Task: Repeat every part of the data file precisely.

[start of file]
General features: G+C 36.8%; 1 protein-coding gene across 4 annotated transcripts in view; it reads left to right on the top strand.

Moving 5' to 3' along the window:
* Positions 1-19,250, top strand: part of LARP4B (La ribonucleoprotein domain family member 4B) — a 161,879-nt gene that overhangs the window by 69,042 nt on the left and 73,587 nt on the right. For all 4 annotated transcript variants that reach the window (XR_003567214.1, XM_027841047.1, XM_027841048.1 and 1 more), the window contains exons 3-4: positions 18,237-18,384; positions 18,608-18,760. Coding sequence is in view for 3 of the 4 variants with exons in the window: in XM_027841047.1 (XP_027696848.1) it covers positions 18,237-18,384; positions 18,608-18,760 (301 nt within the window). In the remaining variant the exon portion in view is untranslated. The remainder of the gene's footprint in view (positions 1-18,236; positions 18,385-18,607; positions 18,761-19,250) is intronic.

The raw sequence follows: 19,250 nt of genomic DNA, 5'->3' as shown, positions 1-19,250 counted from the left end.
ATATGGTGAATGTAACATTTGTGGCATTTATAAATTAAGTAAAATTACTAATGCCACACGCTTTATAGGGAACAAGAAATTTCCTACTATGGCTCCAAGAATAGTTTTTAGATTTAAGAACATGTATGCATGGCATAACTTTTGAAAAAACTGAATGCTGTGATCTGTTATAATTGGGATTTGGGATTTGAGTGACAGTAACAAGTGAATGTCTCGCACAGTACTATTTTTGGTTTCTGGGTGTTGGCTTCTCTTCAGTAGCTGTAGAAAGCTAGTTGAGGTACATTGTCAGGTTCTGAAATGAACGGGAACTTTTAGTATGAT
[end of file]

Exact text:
General features: G+C 36.8%; 1 protein-coding gene across 4 annotated transcripts in view; it reads left to right on the top strand.

Moving 5' to 3' along the window:
* Positions 1-19,250, top strand: part of LARP4B (La ribonucleoprotein domain family member 4B) — a 161,879-nt gene that overhangs the window by 69,042 nt on the left and 73,587 nt on the right. For all 4 annotated transcript variants that reach the window (XR_003567214.1, XM_027841047.1, XM_027841048.1 and 1 more), the window contains exons 3-4: positions 18,237-18,384; positions 18,608-18,760. Coding sequence is in view for 3 of the 4 variants with exons in the window: in XM_027841047.1 (XP_027696848.1) it covers positions 18,237-18,384; positions 18,608-18,760 (301 nt within the window). In the remaining variant the exon portion in view is untranslated. The remainder of the gene's footprint in view (positions 1-18,236; positions 18,385-18,607; positions 18,761-19,250) is intronic.

The raw sequence follows: 19,250 nt of genomic DNA, 5'->3' as shown, positions 1-19,250 counted from the left end.
ATATGGTGAATGTAACATTTGTGGCATTTATAAATTAAGTAAAATTACTAATGCCACACGCTTTATAGGGAACAAGAAATTTCCTACTATGGCTCCAAGAATAGTTTTTAGATTTAAGAACATGTATGCATGGCATAACTTTTGAAAAAACTGAATGCTGTGATCTGTTATAATTGGGATTTGGGATTTGAGTGACAGTAACAAGTGAATGTCTCGCACAGTACTATTTTTGGTTTCTGGGTGTTGGCTTCTCTTCAGTAGCTGTAGAAAGCTAGTTGAGGTACATTGTCAGGTTCTGAAATGAACGGGAACTTTTAGTATGAT